Texas Hunter Education, or “Indiana Jones and the Temple of Fudds”

To hunt in the state of Texas, if you were born within the last 30 years, you need to have passed an approved hunter education class and carry the proof with you. Unless you pay $10 for a one year deferral, like I did last year. Unfortunately that deferral is a once in a lifetime thing so this past weekend, in preparation for the coming hunting season, I spent 10 hours of my life in a conference room at a Bass Pro Shop listening to two TPW instructors indoctrinate the newest wave of Lone Star hunters. And it turns out they were the biggest Fudds in the world and made no bones about it . . .

Let me back up a second here. The term “Fudd” is derived, of course, from the Elmer Fudd, the hunter in the Looney Tunes cartoons. And in Pennsylvania, it’s used to describe a certain kind of person. Specifically, one who believes the only purpose for firearms is hunting, that the only acceptable type of rifle is the kind their pappy gave them in the 1960s (and that all others should be illegal) and is generally intolerant of change. In other words, a crotchety old fart.

Perfect example from back in Pennsylvania: I was with my shooting team at a state game lands range (which used to be free) sighting in our AR-15 rifles for a coming 3-gun match. It was just us, and an older gentleman who was hoovering up all the brass from the range and putting it in a bag to take home. We were being perfectly safe, following all of the rules, and even being downright courteous to the old man who was picking up our brass the second it hit the ground. But no more than five minutes after he left the police arrived, saying they got a tip that people were shooting machine guns and destroying the range.

That, my friends, was a Fudd. He called the police because he didn’t like the way our guns looked and wanted to get us arrested.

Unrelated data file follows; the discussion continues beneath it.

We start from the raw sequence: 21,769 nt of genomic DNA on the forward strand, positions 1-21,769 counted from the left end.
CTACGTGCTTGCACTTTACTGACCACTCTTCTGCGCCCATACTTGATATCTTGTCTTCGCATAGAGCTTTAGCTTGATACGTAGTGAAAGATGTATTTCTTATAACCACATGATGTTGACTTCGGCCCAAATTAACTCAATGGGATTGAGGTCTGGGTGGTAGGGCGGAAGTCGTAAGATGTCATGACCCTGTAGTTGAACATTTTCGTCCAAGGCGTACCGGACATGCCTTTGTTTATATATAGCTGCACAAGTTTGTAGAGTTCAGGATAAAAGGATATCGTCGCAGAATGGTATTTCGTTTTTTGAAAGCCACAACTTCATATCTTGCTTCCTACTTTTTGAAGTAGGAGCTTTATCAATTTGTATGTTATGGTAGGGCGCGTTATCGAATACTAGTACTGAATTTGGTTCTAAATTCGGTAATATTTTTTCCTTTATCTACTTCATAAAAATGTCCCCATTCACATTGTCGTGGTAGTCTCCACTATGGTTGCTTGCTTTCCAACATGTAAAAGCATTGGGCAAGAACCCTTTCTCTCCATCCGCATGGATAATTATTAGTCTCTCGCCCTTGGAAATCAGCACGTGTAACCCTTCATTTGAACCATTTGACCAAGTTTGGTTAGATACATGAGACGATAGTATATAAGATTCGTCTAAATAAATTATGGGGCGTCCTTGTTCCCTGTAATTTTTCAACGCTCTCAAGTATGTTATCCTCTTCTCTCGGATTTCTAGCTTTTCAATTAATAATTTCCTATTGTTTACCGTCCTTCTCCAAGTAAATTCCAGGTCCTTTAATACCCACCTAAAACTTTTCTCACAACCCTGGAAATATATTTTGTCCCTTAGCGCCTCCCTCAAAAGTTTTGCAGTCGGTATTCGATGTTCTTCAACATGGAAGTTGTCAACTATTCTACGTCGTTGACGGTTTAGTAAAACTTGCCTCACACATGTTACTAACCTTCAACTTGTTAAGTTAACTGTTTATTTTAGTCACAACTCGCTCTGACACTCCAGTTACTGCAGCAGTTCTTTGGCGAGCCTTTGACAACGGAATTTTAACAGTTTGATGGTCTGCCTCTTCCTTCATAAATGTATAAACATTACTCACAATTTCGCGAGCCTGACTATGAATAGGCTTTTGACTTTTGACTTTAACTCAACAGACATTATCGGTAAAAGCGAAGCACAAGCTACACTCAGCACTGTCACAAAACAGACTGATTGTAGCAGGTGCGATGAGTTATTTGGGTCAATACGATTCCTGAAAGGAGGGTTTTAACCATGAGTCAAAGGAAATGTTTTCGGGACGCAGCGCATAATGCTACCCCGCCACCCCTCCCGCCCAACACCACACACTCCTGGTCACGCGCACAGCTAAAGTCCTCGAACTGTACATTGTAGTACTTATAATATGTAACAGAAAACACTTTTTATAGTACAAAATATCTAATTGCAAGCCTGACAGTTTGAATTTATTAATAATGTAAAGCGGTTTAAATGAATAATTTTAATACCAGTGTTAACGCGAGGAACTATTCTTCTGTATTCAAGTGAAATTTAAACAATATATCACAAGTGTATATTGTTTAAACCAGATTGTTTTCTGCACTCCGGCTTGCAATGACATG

When I walked into the hunter education course, I was expecting a certain level of professionalism from the instructors. Whatever their biases were, I was expecting them to put them aside and teach the state approved materials, giving this very young crowd of brand new hunters the best possible introduction to hunting and firearms they could get. Instead, what I got was a pair of old men who inserted their own opinions on everything ranging from gun control to hunting regulations at every opportunity and spared no chance to editorialize on the state of the law and how they thought it should be.

The best example of this was when they were talking about the new laws for the year. Specifically, the legalization of hunting game animals (like deer) with silencers. Not three seconds after the instructor had finished reading the letter of the law, he launched into a rant about how silencers would make hunting more dangerous and how they should be banned, despite the evidence to the contrary being printed immediately below the law in our books. Just like the worst Brady Campaigner, he spouted predictions of (human) blood on the streets (or in the woods) and danger for hunters everywhere. And he wouldn’t listen to any arguments to the contrary.

Even better: they believed that the legalization of hunting with silencers was a conspiracy by the gun control advocates to somehow get all hunting with firearms banned in Texas.

Also predictably Fudd-like was their belief that “assault rifles” were not “hunting rifles” and their use was destroying hunting. They wanted hunting to be exactly like it was when they were kids and out with their fathers. That meant using an old .30-30 lever action rifle and peep sights instead of these modern “assault rifles” with their scopes. They couldn’t see past that reality to the possibility that a new generation using the latest equipment was bringing more hunters into the sport and expanding it for future generations. All they knew was that these new rifles were scary, change was bad and they were having none of it.

I have no problem with people having opinions that differ from my own. They have every right to be wrong, including that pesky First Amendment right to speak about their beliefs. But when someone is teaching a class that’s sponsored by the state — and with a clearly defined curriculum — I expect them to follow that curriculum and keep their personal beliefs separate out of what they’re teaching.

This was a class where a good 50% of the people were under the age of 15, were being exposed to firearms for the first time and were learning the information from people whose title was “Master Instructor.” And instead of teaching the state-approved materials (which included nothing whatsoever on gun control or politics), the instructors decided to broadcast their own biases to the class to try and keep hunting the way it was in by-gone days. They were über-Fudds. And that’s something I’m not OK with.